Developing remembrance

Commémoration, 7 avril 1946 (Maison d’Izieu, succession S.Zlatin)
Commémoration, 7 avril 1946 (Maison d’Izieu, succession S.Zlatin)
Plaque posée sur la maison d’Izieu en 1946
Maison d’Izieu, plaque de l’inauguration, 1994 (MV)
Monument de Brégnier-Cordon (ER)

Developing remembrance

The memory of the children and adults arrested at the Izieu home has never died from 1945 to today. It remains potently symbolic and universal.

 

With time, remembrance of the Izieu raid has thus developed around different participants and in several stages.

 

 

The commitment of Sabine Zlatin and local remembrance

 

A few weeks after the Izieu raid of 6th April 1944, Sabine Zlatin returned to Izieu and found the house ransacked. She safeguarded the children’s letters and drawings along with other documents, which now form the archives of the home. This was a first act of remembrance and history.

 

In July 1945, she wrote the Prefect of the Ain Department, requesting authorisation to mount a plaque on the house in memory of the children.

 

An important ceremony was held on 7th April 1946 with the support of inhabitants and local authorities.
A large crowd gathered for the occasion and a solemn tribute was paid to the victims of the raid. A monument was erected at Brégnier-Cordon, a village adjacent to Izieu. A plaque engraved with the names of the arrested children and adults was installed on the Izieu home.

 

This first ceremony established the memory of the raid not only where it took place, but also in time. Henceforth, inhabitants and local authorities would commemorate the raid of 6th April 1944 with Sabine Zlatin, Léon Reifman and several members of the Izieu children’s families.

 

From the manhunt to the trial of Klaus Barbie

 

In the 1970s, Klaus Barbie was traced to Latin America, where he had been exfiltrated in 1951. He was living in Bolivia under the name of Klaus Altmann, when Beate and Serge Klarsfeld launched the search for him. After a manhunt of nearly 10 years, supported by two of the Izieu children’s mothers, Fortunée Benguigui and Ita-Rosa Halaunbrenner, Mr and Mrs Klarsfeld succeeded in bringing Klaus Barbie back to France, to Lyon no less, in February 1983.

 

That same year, Serge Klarsfeld published the first historical reference work on the Izieu children, featuring not only their origins, families and images, but also their deportation convoy dates and numbers. Through this research, Serge Klarsfeld recalls that the Jewish identity of each of these children was the only reason for their murder. Thanks to this work, the story of the Izieu children was incorporated in Jewish remembrance of deportation and extermination.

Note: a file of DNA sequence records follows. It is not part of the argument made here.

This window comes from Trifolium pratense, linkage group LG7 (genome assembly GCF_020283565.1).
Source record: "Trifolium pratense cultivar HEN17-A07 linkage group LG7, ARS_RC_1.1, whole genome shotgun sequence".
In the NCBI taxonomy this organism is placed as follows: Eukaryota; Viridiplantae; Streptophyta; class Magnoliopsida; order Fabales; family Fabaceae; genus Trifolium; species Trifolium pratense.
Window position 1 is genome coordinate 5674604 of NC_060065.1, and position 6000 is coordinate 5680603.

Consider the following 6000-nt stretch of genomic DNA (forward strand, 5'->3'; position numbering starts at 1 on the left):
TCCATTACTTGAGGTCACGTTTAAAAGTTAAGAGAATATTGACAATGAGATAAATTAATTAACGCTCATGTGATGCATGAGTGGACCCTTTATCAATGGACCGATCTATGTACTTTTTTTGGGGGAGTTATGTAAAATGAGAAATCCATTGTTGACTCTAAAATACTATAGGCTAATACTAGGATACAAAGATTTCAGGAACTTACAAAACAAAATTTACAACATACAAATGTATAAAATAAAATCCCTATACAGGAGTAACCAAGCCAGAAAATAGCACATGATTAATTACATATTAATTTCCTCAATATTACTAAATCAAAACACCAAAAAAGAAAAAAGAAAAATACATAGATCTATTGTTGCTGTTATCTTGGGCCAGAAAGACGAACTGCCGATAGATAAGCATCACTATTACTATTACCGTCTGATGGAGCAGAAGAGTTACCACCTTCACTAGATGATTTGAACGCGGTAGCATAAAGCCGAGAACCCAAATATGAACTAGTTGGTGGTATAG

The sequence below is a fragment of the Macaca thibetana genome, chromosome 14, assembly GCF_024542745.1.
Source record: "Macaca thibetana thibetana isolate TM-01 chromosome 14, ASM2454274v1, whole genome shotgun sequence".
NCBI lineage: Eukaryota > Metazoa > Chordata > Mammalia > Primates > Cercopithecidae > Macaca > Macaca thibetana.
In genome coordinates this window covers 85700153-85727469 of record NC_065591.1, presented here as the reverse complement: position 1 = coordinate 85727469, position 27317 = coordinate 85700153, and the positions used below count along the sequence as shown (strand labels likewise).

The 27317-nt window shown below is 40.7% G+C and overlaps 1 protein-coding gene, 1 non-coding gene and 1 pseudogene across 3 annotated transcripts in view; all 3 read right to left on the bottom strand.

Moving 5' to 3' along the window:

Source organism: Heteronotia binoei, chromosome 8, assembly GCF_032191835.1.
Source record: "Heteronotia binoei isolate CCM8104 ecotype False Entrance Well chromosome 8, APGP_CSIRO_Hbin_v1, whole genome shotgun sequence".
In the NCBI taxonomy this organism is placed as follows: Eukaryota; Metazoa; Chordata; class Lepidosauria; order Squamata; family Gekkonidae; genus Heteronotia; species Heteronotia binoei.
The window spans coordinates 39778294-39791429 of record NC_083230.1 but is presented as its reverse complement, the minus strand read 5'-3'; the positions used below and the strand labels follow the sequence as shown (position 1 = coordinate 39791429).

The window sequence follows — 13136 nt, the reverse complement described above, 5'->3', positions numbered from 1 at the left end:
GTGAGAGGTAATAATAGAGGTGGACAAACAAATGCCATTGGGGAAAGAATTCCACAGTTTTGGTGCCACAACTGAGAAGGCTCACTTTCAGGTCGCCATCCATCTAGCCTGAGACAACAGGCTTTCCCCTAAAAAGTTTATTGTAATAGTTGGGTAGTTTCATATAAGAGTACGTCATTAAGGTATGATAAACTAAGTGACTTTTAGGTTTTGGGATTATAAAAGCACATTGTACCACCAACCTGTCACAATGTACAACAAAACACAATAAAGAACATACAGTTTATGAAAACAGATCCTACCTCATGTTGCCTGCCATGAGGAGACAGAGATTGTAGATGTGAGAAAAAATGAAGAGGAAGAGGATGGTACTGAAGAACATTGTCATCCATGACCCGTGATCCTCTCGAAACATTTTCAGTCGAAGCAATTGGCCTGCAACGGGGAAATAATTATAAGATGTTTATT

In this context, a major ceremony was held in Izieu on 8th April 1984. For the first time, Jewish institutions were officially represented. The Grand Rabbi of Lyon and Théo Klein, chairman of the “Conseil Représentatif des Institutions Juives de France (CRIF)” [French council of Jewish institutions] attended this ceremony.
That day, Théo Klein declared, ”Like others, we have been guilty of forgetting these children”.
The local authorities and inhabitants of Izieu and Brégnier-Cordon, who had preserved the memory of the children and their adult helpers since 1946, felt this statement was aimed at them and categorically denied feeling any guilt for forgetfulness.
Robert Mériaudeau, mayor of Brégnier-Cordon, made this known during the speech he gave on 29th April 1984, the day chosen that year to commemorate the raid: “Like others… That statement was certainly true for the community on behalf of which the chairman of the CRIF was speaking, and for some other associations. It did not apply to the institutions of the Republic, in particular to the one, in whose name I’m speaking to you.” (quoted in: Richard Schittly, Izieu, l’innocence assassinée [Izieu, murdered innocence], Comp’Act, 1994)

 

Klaus Barbie was tried in Lyon in 1987 and sentenced to life imprisonment. During the pre-trial investigation, Serge Klarsfeld found the telex from Barbie, in which he ordered the deportation of the forty-four children: a decisive piece of evidence. This trial gave rise to the first sentence for crimes against humanity to be pronounced in France.
The memory of Izieu truly entered French national history through the legal action and the trial’s repercussions.

 

A place of national remembrance

 

On 8th March 1988, in the wake of the Barbie trial, an association was set up around Sabine Zlatin and Pierre-Marcel Wiltzer with the aim of creating the “Izieu Memorial Museum”.
National fund raising enabled the association to buy, in 1990, the house which had accommodated the home.
A scientific committee bringing together recognised scientific and institutional personalities was formed to convert the house into a living memorial open to everyone. Historian Anne Grynberg was entrusted with the design of the museographical project.

 

In 1992, French President François Mitterrand, who was made aware by the various people concerned or affected by the Izieu story, included this museographical development in his programme of Presidential Major Projects. The French State therefore took on a role in this memorial museum.

 

On 24 April 1994, the French President inaugurated the “Musée-mémorial des enfants d’Izieu” [museum memorial to the Izieu children], which in 2000 became the “Maison d’Izieu, mémorial des enfants juifs exterminés” [Maison d’Izieu, memorial to exterminated Jewish children].

 

By Presidential Decree on 3rd February 1993, the Republic designated the Maison d’Izieu as one of the three national places of remembrance where official ceremonies are held during the “national day commemorating racist and anti-Semitic persecutions committed under the authority of the so-called ‘Government of the French State’ (1940-1944)”.

 

The memory of the Izieu raid now forms part of the memory of the French Republic.